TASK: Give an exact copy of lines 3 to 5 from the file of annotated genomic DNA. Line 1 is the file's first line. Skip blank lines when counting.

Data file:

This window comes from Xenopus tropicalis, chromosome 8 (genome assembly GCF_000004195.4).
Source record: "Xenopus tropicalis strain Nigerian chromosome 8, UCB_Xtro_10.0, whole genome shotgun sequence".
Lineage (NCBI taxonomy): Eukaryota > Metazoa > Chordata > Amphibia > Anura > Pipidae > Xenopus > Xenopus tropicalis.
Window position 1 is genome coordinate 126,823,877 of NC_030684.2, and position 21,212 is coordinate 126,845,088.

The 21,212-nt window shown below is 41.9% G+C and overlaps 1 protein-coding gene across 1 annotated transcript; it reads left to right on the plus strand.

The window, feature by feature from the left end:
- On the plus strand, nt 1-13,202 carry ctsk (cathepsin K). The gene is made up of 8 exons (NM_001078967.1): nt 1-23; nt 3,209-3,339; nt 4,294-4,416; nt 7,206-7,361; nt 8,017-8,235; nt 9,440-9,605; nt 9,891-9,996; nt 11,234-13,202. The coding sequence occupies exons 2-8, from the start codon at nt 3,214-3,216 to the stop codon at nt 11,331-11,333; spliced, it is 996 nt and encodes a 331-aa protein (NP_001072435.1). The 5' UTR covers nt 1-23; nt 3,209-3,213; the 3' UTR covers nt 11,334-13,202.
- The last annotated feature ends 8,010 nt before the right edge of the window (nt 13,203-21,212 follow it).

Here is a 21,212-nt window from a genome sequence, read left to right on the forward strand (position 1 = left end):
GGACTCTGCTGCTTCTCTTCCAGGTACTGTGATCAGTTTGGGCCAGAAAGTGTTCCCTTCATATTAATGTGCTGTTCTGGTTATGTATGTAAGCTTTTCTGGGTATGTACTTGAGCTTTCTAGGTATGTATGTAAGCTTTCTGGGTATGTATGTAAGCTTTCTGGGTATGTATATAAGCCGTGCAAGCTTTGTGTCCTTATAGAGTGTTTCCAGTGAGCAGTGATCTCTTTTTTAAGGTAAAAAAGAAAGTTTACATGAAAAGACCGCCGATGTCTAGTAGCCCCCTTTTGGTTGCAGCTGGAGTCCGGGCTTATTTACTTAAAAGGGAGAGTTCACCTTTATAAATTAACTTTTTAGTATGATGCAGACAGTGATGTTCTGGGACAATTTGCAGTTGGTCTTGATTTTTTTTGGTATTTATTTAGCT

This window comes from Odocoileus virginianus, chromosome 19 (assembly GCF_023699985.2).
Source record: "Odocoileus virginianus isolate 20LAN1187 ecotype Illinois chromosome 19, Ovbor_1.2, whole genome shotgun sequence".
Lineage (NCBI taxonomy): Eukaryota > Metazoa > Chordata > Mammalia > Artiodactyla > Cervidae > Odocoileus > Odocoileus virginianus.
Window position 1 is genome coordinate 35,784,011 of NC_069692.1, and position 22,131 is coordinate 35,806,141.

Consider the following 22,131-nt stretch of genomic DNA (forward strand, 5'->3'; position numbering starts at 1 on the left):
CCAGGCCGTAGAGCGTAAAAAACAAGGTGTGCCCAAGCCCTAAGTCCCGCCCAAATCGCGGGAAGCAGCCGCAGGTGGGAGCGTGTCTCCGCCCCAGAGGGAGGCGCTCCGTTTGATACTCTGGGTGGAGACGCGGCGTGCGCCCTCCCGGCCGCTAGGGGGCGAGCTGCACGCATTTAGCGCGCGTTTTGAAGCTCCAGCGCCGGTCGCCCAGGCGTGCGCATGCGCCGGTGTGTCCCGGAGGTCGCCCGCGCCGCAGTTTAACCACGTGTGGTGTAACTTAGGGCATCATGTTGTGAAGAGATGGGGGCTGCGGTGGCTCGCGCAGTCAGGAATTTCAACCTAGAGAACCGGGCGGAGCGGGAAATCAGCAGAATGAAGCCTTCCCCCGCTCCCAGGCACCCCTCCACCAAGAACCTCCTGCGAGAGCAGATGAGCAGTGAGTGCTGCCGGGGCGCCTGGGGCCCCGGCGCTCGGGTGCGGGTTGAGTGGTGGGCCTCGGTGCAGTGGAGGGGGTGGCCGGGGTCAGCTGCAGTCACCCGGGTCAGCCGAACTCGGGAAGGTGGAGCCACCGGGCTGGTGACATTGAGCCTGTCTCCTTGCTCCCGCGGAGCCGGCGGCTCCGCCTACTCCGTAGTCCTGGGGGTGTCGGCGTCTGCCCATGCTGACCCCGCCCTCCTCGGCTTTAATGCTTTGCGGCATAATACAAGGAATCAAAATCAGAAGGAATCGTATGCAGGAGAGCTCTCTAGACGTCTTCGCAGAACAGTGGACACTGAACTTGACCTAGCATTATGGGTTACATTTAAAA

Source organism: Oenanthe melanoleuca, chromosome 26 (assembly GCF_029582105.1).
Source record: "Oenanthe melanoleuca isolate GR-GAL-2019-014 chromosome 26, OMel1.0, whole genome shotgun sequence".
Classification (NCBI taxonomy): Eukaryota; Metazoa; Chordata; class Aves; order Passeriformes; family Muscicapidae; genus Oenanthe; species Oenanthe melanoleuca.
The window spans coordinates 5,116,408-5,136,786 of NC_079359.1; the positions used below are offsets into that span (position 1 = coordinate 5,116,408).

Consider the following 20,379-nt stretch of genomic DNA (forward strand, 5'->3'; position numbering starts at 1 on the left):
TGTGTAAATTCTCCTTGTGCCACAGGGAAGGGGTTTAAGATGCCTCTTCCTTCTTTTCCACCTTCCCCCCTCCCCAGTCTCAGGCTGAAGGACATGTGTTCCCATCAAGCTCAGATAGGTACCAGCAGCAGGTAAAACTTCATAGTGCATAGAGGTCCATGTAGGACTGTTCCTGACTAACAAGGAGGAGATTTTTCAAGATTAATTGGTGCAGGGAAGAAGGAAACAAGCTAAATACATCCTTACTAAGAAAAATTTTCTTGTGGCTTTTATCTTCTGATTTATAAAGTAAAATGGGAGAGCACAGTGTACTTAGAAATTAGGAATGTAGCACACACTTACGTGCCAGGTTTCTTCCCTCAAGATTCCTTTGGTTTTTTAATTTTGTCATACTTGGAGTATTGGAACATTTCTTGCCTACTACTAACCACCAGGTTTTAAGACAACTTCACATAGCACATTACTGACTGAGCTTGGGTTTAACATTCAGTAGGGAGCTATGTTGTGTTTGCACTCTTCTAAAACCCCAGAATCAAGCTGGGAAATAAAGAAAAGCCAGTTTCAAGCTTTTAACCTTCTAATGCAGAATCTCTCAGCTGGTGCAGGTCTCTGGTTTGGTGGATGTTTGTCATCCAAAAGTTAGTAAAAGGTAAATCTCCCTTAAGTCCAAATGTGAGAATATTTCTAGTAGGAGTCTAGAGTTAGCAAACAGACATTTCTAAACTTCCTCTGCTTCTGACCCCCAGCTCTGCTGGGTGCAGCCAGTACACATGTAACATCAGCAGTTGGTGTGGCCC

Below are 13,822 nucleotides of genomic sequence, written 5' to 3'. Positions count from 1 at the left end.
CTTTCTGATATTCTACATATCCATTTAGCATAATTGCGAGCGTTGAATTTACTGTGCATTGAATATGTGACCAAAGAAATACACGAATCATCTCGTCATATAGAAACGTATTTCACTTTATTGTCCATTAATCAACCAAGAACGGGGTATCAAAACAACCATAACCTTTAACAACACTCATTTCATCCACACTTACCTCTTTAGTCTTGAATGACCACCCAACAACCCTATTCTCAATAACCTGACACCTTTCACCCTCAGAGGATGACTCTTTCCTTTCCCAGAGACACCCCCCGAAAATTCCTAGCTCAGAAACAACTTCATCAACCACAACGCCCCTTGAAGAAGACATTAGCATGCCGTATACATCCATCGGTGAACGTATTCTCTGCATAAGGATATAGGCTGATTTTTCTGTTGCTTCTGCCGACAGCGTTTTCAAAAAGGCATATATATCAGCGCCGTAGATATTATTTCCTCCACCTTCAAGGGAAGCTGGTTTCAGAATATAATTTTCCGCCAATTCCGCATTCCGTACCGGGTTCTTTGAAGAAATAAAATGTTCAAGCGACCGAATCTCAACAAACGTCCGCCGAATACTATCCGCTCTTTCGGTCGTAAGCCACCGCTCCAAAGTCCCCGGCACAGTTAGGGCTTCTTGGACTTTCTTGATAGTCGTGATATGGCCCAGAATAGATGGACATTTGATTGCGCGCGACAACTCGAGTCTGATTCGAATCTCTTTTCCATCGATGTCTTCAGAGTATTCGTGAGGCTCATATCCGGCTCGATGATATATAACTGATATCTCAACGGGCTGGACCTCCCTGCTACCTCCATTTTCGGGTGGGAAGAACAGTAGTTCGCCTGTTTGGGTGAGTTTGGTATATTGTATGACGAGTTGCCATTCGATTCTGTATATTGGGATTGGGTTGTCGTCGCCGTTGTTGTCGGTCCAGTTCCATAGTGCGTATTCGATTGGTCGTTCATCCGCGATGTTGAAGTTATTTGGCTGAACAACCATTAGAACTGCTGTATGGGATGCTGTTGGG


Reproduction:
Lineage (NCBI taxonomy): Eukaryota > Metazoa > Chordata > Amphibia > Anura > Pipidae > Xenopus > Xenopus tropicalis.
Window position 1 is genome coordinate 126,823,877 of NC_030684.2, and position 21,212 is coordinate 126,845,088.

The 21,212-nt window shown below is 41.9% G+C and overlaps 1 protein-coding gene across 1 annotated transcript; it reads left to right on the plus strand.